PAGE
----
The inflation reading was less than the 2.8 per cent that markets had been expecting and has helped to build market confidence that the Bank of Canada may be poised for a second rate cut, on top of the 25-basis-point cut it announced last month.

Last month’s interest rate cut, which reduced the central bank’s key rate from five to 4.75 per cent, was the first in more than four years.

Royce Mendes with Desjardins says in addition to the latest inflation report, recent data showing rising unemployment as well as subdued expectations for growth by Canadian businesses all support the prospect of another cut.

While inflation remains higher than the Bank of Canada’s two per cent target, Mendes said he believes delaying any longer could have negative repercussions.

Here’s what else we’re watching…

LCBO workers back on the job after ratifying deal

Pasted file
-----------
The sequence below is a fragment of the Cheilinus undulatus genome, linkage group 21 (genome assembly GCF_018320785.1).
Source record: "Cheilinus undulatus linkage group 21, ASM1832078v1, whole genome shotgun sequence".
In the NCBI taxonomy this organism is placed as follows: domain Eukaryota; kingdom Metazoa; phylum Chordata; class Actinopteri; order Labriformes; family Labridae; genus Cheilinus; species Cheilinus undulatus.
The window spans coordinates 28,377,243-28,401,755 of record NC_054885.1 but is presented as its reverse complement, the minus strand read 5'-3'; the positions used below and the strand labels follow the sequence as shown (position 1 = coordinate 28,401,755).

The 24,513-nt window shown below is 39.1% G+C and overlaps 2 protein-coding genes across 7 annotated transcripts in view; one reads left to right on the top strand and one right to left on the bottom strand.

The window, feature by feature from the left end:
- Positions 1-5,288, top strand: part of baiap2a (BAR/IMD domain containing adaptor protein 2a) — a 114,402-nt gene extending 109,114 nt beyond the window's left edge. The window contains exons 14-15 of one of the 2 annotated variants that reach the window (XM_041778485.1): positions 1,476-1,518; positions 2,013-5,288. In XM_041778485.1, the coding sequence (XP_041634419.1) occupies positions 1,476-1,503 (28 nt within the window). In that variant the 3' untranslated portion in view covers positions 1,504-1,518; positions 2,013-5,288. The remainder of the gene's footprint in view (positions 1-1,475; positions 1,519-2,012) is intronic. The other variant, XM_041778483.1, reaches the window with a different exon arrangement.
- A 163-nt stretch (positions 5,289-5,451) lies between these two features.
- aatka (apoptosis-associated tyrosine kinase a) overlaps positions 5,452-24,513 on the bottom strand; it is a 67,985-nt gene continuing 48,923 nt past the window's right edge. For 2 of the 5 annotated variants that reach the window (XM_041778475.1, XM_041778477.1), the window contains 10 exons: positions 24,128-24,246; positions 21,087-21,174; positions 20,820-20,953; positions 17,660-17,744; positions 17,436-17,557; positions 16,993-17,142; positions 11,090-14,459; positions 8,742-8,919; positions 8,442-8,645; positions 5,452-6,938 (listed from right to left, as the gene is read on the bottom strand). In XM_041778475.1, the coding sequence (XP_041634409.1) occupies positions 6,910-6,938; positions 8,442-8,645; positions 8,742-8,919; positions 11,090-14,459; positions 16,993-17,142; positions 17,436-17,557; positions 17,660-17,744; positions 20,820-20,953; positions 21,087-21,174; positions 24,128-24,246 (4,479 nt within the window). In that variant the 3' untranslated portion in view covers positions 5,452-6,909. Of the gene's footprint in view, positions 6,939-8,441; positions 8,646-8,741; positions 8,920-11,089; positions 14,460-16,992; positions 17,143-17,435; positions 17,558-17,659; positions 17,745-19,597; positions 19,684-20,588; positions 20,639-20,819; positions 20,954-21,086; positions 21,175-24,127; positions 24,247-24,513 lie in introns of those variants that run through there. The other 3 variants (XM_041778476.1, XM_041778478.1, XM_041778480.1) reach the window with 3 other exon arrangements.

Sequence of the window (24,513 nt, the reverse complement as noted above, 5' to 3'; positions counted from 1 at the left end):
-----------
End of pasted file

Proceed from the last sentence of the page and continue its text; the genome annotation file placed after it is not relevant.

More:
Workers are back on the job today at Ontario’s main liquor retailer, but the Liquor Control Board of Ontario says stores won’t be open for business until Tuesday.

The union representing 10,000 of its workers announced Sunday members had ratified a new deal with the liquor retailer to end a strike that had closed its stores for two weeks.

The ratification came after the deal seemed to be up in the air on Friday.

Both OPSEU and the LCBO had announced a tentative agreement had been reached but the union said the strike would continue after the employer refused to sign a return-to-work protocol.

The retailer said the union had introduced new monetary demands and the employer would file an unfair labour practice complaint.